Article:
GUADALAJARA, Mexico -- Against the backdrop of 51,000-plus fans who waited nearly 12 years for their hero to return, Canelo Alvarez retained his undisputed super middleweight championship with a unanimous decision victory over England's John Ryder on Saturday at Akron Stadium.
Alvarez, boxing's top star, battered and bloodied Ryder and floored him in Round 5, but he couldn't put the challenger away. Instead, Alvarez settled for the points win via scores of 120-107, 118-109 and 118-109. The 32-year-old fired home run right-hand shots down the stretch, but Ryder, who said he suffered a broken nose in Round 2 that bled profusely for most of the fight, showed immense courage to hear the final bell.
"It's a historic moment for me," said Alvarez, ESPN's No. 5 pound-for-pound boxer. "I'm glad to be here with my people who supported me from the beginning. I'm very thankful to be here and very thankful with my people.
"He's a very strong fighter, man. And when he's going for everything, they turn it on. [The opponents] are more difficult than usual, but I knew that. I'm in this position a long time ... and I respect my opponents because I know they're coming for everything."
The fight was Alvarez's first since he underwent surgery on his left wrist in October. He admitted afterward that he "needed a couple of rounds to start punching and knowing I'm good with the hand."
Alvarez (59-2-2, 39 KOs) said his surgically repaired hand feels "very good" and that he's now "ready for everything." If it's up to him, that next fight will come against a familiar foe.
Throughout the lead-up, Alvarez said his goal remained a rematch with Russia's Dmitry Bivol, who routed him via decision when they met last May at 175 pounds. The rejuvenated lead hand gives Alvarez confidence he can exact revenge, but he insists the encore encounter must take place at 175 pounds for Bivol's title.
"I want the same terms, the same everything as the last fight," said Alvarez, who plans to fight again on Sept. 16, Mexican Independence Day weekend. "... I think I'm better than him -- that's it. If you see the first five rounds, six rounds, I dominate the fight. But then I get tired, of course, because I don't train at my 100%."
Alvarez said he pushed through the pain in his three previous bouts -- most recently a decision victory over Gennadiy Golovkin in September to close out their trilogy -- and that it hurt to even glove up in the locker room.
Boxers usually look to gain every competitive advantage available, but Bivol insists the rematch must take place at 168 pounds for Alvarez's four titles.
"Why should I even do the rematch at 175," Bivol asked ESPN on Thursday. "What is the challenge or what is the motivation for me if I've already beaten him at that weight class? ... He might have a better chance at 168 because he said that that's his weight class."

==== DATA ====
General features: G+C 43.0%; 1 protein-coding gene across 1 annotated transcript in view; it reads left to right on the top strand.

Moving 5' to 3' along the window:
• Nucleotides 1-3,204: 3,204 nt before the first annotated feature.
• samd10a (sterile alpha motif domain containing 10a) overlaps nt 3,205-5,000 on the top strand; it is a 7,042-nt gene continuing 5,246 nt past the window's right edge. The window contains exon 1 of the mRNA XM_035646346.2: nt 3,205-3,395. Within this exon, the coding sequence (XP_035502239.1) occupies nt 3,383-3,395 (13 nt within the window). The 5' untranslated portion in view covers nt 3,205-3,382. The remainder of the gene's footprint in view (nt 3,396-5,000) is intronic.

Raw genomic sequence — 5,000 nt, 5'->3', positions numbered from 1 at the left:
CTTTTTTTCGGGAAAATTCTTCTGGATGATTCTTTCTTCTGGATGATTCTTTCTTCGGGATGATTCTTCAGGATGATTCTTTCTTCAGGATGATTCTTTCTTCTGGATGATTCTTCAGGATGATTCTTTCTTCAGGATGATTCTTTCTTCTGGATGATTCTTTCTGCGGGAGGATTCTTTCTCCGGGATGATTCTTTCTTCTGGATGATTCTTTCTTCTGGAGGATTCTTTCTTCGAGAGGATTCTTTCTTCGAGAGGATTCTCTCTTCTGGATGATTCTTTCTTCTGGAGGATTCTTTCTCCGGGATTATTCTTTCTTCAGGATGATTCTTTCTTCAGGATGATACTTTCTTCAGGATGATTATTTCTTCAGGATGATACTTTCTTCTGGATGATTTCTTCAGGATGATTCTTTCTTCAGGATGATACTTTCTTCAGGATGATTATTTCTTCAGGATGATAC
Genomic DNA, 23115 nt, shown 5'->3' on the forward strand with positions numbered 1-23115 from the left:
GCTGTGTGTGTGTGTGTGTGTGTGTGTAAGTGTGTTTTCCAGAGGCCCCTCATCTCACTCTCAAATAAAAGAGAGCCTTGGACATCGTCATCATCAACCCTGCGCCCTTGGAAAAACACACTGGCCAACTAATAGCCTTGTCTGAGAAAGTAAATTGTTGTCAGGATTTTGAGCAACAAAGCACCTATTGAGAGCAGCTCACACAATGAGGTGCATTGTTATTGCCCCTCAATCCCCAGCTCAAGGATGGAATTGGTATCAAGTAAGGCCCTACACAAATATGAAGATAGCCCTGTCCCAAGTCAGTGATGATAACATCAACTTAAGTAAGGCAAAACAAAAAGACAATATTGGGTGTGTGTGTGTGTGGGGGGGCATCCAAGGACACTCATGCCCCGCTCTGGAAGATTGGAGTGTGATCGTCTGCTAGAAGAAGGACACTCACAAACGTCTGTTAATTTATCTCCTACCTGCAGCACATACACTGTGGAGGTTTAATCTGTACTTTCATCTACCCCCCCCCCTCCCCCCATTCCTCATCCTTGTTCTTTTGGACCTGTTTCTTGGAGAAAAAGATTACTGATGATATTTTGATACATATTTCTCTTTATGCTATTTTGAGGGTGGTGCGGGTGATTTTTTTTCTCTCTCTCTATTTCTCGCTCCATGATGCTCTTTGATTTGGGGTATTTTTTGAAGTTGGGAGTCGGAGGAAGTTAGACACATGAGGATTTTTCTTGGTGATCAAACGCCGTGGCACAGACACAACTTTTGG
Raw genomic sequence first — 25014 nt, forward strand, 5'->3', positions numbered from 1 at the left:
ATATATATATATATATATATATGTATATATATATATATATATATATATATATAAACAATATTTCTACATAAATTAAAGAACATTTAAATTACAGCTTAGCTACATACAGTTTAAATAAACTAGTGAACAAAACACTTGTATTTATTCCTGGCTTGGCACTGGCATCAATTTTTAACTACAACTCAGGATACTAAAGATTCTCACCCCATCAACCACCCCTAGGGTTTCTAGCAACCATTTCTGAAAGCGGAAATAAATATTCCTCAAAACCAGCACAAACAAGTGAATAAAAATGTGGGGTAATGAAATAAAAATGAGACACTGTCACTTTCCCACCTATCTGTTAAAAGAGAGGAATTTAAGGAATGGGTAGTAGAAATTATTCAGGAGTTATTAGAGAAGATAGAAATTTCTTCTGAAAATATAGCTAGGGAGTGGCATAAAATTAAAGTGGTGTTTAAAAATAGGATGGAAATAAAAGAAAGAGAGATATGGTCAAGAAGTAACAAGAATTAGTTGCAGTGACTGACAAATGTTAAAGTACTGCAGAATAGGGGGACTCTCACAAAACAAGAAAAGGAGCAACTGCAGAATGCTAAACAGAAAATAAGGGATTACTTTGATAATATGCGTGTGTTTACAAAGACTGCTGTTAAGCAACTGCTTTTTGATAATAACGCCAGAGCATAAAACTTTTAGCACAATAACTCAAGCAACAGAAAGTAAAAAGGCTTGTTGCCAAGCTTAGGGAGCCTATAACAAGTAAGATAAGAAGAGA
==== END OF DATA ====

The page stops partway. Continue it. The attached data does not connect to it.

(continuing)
Alvarez, though, doesn't want to hear any excuses that he weight-drained his foe. Eddie Hearn, who promotes both Alvarez and Bivol, said he'll start negotiations for the rematch next week.
Hearn is also the promoter of Ryder, who entered the ring rated No. 4 by ESPN at super middleweight. Ryder (32-6, 18 KOs) earned the opportunity at boxing's highest-paid athlete (No. 5 on Forbes' list at $110 million in 2022) with a career year.
"The Gorilla" scored the biggest win of his career in February 2022 when he outpointed former champion Daniel Jacobs and followed up with a victory over Zach Parker in November when Parker suffered a broken hand.
But against Alvarez, Ryder was no match -- Canelo landed 189 punches, more than double Ryder's output. What the 34-year-old was able to do was absorb a beating and keep on coming back for more. He displayed tremendous heart round after round, and even connected on a few good counter shots of his own, particularly an uppercut.
Ryder's best moments of the fight came in Round 8 -- three rounds after he gutted out a knockdown from a sharp right hand -- and in the closing seconds, he was on the canvas again. However, it was ruled a slip.
"I think I got him, but you know, he put the head in front and the elbows," Alvarez said. "... I worked and I'm happy that the people got a great fight."
Canelo almost ended the fight again in Round 9. He connected on two massive right hands that rocked Ryder before a third punch sent him tumbling into the ropes. Ryder somehow fired back -- and then another flurry put him on shaky legs him again, but he never touched the canvas. Instead, the southpaw landed some stinging shots of his own.
The fight was entertaining indeed, even if it was one-sided. But it was clear Alvarez was frustrated the KO never materialized -- he slapped his gloves together twice in the final round after throwing the right hand.
Ryder, with a bandage wrapped around his beet-red nose, said at the postfight news conference that he believes Alvarez is past his best days.
"He couldn't get me out of there," Ryder said. "His plan was to stop me. He didn't."
But Alvarez did score the victory in convincing fashion and remains the face of boxing. If he's past his prime at 32, that won't become clear until another day. He entered the ring wearing a green-and-gold poncho, accompanied by a display of fireworks and a 50-plus member mariachi band.
There was a crown atop his head, too -- the king returned home, nearly 12 years after he left as a world-class boxer, but far from the Mexican legend he would later become.